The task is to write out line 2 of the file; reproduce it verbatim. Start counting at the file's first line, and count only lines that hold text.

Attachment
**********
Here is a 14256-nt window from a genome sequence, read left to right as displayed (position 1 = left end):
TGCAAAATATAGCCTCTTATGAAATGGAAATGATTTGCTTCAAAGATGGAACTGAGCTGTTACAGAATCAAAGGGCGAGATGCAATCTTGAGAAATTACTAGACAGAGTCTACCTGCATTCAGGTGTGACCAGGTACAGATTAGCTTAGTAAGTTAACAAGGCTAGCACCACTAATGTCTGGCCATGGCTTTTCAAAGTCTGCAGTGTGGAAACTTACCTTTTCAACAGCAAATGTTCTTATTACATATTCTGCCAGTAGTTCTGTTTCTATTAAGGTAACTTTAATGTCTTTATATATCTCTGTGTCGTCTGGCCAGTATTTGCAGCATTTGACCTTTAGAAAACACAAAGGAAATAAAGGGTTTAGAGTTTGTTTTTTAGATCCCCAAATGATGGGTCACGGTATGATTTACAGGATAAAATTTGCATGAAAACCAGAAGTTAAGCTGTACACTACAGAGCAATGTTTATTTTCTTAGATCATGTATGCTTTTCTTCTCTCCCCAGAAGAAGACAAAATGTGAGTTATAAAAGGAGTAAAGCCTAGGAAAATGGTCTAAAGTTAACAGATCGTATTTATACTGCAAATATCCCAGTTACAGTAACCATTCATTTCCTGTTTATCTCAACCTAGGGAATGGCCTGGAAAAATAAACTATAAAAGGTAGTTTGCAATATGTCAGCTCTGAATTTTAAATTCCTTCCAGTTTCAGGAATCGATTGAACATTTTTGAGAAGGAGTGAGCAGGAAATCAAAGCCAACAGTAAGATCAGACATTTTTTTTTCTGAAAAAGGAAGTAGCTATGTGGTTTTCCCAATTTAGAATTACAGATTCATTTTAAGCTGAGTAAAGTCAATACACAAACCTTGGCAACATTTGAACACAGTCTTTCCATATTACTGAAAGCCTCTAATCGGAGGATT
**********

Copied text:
TGCAAAATATAGCCTCTTATGAAATGGAAATGATTTGCTTCAAAGATGGAACTGAGCTGTTACAGAATCAAAGGGCGAGATGCAATCTTGAGAAATTACTAGACAGAGTCTACCTGCATTCAGGTGTGACCAGGTACAGATTAGCTTAGTAAGTTAACAAGGCTAGCACCACTAATGTCTGGCCATGGCTTTTCAAAGTCTGCAGTGTGGAAACTTACCTTTTCAACAGCAAATGTTCTTATTACATATTCTGCCAGTAGTTCTGTTTCTATTAAGGTAACTTTAATGTCTTTATATATCTCTGTGTCGTCTGGCCAGTATTTGCAGCATTTGACCTTTAGAAAACACAAAGGAAATAAAGGGTTTAGAGTTTGTTTTTTAGATCCCCAAATGATGGGTCACGGTATGATTTACAGGATAAAATTTGCATGAAAACCAGAAGTTAAGCTGTACACTACAGAGCAATGTTTATTTTCTTAGATCATGTATGCTTTTCTTCTCTCCCCAGAAGAAGACAAAATGTGAGTTATAAAAGGAGTAAAGCCTAGGAAAATGGTCTAAAGTTAACAGATCGTATTTATACTGCAAATATCCCAGTTACAGTAACCATTCATTTCCTGTTTATCTCAACCTAGGGAATGGCCTGGAAAAATAAACTATAAAAGGTAGTTTGCAATATGTCAGCTCTGAATTTTAAATTCCTTCCAGTTTCAGGAATCGATTGAACATTTTTGAGAAGGAGTGAGCAGGAAATCAAAGCCAACAGTAAGATCAGACATTTTTTTTTCTGAAAAAGGAAGTAGCTATGTGGTTTTCCCAATTTAGAATTACAGATTCATTTTAAGCTGAGTAAAGTCAATACACAAACCTTGGCAACATTTGAACACAGTCTTTCCATATTACTGAAAGCCTCTAATCGGAGGATT